1. On the Main tab, click System > Users.
2. In the user-account list, locate the name of the account you want to delete and select the check box to
the left of the account name.
3. Click the Delete button.
4. Click Delete again.
Properties of a local BIG-IP system user account
This table lists and describes the properties that define a local BIG-IP user account.
Property
Description
Default
Value
User Name Specifies the name of the user account. The BIG-IP system is case-sensitive, No default
which means that names such as JONES and Jones are treated as separate user value
accounts.
24
Partition
When viewing the properties of an existing user account, displays the name of No default
the partition in which the user account object resides. All partitionable BIG-IP value
system objects (including user account objects) have the Partition property.
Note that you cannot edit the value of this setting.
Password
Specifies a password that the user will use to log in to the BIG-IP system.
Partition
Access
Specifies a user role for each partition to which the user has access when logged All
on to the BIG-IP system. When you assign the user role of Administrator,
No default
value
BIG-IP® System: User Account Administration
Property
Description
Default
Value
Resource Administrator, or Auditor, the list of partitions to choose from becomes
unavailable. (Accounts with these roles always have universal partition access,
that is, access to all partitions.)
Terminal
Access
Specifies the level of access to the BIG-IP system command line interface.
Disabled
Possible values are: Disabled and Advanced shell. Users with the Administrator
or Resource Administrator role assigned to their accounts can have advanced
shell access, that is, permission to use all BIG-IP system command line utilities,
as well as any Linux commands.
About secure password policy configuration
The BIG-IP® system includes an optional administrative feature: a security policy for creating passwords
for local BIG-IP system user accounts. A secure password policy ensures that BIG-IP system users who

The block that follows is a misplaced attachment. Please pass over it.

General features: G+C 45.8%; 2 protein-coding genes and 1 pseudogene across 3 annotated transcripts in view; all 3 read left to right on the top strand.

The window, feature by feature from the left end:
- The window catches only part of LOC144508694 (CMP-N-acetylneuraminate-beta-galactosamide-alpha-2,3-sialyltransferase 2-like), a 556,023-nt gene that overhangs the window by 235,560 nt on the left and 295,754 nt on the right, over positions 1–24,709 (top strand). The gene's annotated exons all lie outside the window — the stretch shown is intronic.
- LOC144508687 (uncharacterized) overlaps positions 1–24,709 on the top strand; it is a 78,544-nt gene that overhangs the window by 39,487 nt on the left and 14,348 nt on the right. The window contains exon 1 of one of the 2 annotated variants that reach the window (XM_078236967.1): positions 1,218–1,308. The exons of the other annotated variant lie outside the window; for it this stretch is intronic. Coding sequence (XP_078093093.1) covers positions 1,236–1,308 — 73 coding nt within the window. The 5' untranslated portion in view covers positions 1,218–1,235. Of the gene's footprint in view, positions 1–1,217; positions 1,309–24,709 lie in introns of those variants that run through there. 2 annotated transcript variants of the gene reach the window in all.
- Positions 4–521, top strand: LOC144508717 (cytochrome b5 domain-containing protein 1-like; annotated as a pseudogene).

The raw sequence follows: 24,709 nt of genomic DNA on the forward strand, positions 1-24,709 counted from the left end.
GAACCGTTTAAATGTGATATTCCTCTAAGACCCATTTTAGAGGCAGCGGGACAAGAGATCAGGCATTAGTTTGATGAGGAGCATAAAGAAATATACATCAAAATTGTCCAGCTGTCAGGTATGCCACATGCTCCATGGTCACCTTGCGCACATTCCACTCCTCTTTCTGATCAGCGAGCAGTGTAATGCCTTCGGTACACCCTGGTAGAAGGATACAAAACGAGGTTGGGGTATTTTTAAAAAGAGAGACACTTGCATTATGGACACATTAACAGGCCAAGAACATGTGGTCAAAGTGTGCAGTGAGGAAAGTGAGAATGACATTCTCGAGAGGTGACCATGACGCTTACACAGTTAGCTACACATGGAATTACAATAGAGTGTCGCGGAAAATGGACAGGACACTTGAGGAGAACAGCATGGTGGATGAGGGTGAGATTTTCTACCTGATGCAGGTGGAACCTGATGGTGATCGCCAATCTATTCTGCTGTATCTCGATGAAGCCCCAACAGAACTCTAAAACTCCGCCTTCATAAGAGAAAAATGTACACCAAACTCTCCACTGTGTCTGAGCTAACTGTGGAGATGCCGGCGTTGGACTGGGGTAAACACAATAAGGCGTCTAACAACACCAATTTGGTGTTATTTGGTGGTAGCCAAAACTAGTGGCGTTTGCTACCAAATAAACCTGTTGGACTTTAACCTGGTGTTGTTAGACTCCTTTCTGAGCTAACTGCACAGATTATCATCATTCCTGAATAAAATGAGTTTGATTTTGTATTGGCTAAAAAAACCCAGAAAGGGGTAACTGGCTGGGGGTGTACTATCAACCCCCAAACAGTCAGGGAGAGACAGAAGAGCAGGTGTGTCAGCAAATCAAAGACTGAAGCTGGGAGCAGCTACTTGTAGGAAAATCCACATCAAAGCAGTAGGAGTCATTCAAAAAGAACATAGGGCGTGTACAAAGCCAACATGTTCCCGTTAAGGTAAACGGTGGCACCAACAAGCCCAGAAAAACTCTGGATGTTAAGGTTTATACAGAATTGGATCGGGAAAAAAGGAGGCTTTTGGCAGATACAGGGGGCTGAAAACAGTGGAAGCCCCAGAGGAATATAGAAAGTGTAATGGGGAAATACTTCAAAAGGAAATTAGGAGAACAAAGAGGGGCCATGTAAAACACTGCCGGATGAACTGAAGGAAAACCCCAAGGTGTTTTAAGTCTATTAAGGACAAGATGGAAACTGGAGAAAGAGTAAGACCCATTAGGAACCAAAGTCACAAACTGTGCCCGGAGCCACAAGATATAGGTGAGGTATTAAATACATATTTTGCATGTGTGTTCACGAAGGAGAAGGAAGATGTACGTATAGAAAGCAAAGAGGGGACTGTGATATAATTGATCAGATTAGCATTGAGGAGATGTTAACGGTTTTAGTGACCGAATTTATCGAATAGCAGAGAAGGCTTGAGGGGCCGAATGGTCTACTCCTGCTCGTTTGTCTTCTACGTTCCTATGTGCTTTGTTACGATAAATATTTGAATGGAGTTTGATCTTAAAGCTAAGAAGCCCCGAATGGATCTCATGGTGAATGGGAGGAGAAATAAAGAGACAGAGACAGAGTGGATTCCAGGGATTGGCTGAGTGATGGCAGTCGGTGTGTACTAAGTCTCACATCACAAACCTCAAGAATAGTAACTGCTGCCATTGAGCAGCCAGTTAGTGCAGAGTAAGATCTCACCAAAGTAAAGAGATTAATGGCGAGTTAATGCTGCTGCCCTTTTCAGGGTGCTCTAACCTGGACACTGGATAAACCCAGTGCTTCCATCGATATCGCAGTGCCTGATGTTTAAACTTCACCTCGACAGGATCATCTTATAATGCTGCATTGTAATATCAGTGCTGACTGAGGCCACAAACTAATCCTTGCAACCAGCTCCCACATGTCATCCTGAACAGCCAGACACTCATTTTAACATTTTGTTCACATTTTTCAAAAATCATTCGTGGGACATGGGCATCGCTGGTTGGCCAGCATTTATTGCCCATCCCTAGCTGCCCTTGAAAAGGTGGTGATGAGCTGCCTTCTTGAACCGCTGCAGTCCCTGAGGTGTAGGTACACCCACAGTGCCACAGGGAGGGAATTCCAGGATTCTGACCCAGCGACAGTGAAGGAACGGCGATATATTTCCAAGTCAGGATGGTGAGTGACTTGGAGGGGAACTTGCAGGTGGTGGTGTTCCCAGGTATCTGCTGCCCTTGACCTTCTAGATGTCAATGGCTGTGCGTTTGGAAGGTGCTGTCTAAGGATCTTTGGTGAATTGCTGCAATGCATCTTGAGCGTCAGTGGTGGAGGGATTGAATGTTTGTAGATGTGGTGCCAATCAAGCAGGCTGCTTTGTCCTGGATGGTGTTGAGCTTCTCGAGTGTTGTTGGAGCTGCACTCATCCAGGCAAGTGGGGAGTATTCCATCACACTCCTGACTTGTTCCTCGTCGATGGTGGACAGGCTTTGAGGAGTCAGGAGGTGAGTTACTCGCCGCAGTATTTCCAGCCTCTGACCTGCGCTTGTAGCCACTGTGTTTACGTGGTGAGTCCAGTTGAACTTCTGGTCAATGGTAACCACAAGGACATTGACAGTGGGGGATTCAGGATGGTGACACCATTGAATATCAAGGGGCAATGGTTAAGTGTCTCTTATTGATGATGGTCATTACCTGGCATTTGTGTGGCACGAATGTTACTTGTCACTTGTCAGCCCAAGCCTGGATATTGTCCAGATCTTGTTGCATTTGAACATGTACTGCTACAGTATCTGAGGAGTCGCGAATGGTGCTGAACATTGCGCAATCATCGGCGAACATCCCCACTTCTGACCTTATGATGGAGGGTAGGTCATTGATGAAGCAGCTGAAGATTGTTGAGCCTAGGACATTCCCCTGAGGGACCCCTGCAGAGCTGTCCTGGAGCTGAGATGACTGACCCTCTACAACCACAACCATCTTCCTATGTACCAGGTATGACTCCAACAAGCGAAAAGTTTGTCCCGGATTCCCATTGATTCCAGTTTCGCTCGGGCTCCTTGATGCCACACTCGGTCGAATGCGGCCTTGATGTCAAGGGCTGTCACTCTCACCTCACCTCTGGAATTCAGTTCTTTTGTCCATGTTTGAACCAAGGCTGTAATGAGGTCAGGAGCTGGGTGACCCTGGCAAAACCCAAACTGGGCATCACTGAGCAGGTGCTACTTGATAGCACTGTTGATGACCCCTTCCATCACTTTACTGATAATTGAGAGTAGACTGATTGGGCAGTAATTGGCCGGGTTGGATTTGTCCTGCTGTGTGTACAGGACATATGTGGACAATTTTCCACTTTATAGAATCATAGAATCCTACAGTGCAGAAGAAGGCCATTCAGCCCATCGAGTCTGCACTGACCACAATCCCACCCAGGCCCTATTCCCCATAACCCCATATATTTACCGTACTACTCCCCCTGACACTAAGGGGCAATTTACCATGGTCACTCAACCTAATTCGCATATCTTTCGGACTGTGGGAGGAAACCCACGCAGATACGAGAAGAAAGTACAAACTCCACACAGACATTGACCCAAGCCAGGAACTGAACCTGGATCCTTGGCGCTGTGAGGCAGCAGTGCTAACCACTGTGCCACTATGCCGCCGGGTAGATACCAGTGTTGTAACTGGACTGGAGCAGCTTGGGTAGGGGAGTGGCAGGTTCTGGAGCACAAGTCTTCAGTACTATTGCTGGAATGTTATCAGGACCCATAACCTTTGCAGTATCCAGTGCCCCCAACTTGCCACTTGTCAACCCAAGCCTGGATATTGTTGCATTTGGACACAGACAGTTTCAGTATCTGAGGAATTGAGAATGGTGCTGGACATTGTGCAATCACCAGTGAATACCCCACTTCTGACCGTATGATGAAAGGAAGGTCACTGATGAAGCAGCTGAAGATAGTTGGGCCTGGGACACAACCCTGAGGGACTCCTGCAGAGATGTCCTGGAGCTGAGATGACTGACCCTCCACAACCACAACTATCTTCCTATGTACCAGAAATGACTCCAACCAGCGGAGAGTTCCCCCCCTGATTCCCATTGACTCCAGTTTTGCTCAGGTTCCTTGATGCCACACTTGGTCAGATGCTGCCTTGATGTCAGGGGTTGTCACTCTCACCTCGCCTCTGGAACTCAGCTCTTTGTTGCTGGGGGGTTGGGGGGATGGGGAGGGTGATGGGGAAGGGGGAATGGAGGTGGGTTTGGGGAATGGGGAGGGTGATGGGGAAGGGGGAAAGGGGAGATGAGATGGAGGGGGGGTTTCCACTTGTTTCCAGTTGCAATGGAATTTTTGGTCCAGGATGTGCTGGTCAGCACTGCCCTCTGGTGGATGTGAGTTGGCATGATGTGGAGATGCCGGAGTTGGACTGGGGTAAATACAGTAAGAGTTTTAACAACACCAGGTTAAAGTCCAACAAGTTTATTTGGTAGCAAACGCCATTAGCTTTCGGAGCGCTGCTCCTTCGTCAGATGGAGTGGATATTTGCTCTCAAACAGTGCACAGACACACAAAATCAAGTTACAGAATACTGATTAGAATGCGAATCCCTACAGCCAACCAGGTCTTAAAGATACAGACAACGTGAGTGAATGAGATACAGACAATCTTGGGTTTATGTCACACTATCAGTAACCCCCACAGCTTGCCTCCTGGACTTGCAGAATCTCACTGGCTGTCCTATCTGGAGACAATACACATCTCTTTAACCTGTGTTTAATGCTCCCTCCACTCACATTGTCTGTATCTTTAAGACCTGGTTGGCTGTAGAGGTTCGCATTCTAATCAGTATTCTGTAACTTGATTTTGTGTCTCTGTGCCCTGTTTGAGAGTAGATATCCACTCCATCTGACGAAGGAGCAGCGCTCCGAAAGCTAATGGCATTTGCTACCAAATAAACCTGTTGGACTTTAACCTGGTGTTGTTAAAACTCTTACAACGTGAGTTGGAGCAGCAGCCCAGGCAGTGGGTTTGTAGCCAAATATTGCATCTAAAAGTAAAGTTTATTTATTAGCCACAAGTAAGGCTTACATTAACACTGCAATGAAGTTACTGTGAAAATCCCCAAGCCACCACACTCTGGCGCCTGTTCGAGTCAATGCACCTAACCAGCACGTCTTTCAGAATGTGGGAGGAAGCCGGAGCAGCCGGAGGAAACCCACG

have local user accounts create and maintain passwords that are as secure as possible.
The secure password policy feature includes two distinct types of password restrictions:
Enforcement restrictions
These are, specifically, character restrictions that you can enable or disable. They consist of the minimum
password length and the required character types (numeric, uppercase, lowercase, and other kinds of
characters). When enabled, the BIG-IP system never enforces restrictions on user accounts that have
the Administrator role assigned to them. Consequently, a user with Administrator permissions does not
need to adhere to these restrictions when either changing his or her own password, or changing the
passwords of other user accounts.
Policy restrictions
These restrictions represent the minimum and maximum lengths of time that passwords can be in effect.
Also included in this type of policy restriction are the number of days prior to password expiration that
users are warned, and the number of previous passwords that the BIG-IP system should store, to prevent
users from re-using former passwords. These restrictions are always enabled, although using the default
values provides a minimal amount of restriction.
Passwords for remotely-stored user accounts are not subject to this password policy, but might be subject
to a separate password policy defined on the remote system.
Configuration settings for a secure password policy
This table lists and describes the settings for a password policy.
Setting
Description
Default
value
Secure Password
Enforcements
Enables or disables character restrictions, that is, a policy for minimum Disabled
password length and required characters. When you enable this setting,
the BIG-IP Configuration utility displays the Minimum Length and
Required Characters settings.
Minimum Length
Specifies the minimum number of characters required for a password, 6
and the allowed range of values is 6 to 255. This setting appears only
when you enable the Secure Password Enforcement setting.
25
Local User Account Management
Setting
Description
Default
value
Required
Characters
Specifies the number of numeric, uppercase, lowercase, and other
0
characters required for a password. The allowed range of values is 0 to
127. This setting appears only when you enable the Secure Password
Enforcement setting.
Password Memory Specifies, for each user account, the number of former passwords that 0
the BIG-IP system retains to prevent the user from re-using a recent
password. The range of allowed values is 0 to 127.
Minimum Duration Specifies the minimum number of days before a user can change a
password. The range of allowed values is 0 to 255.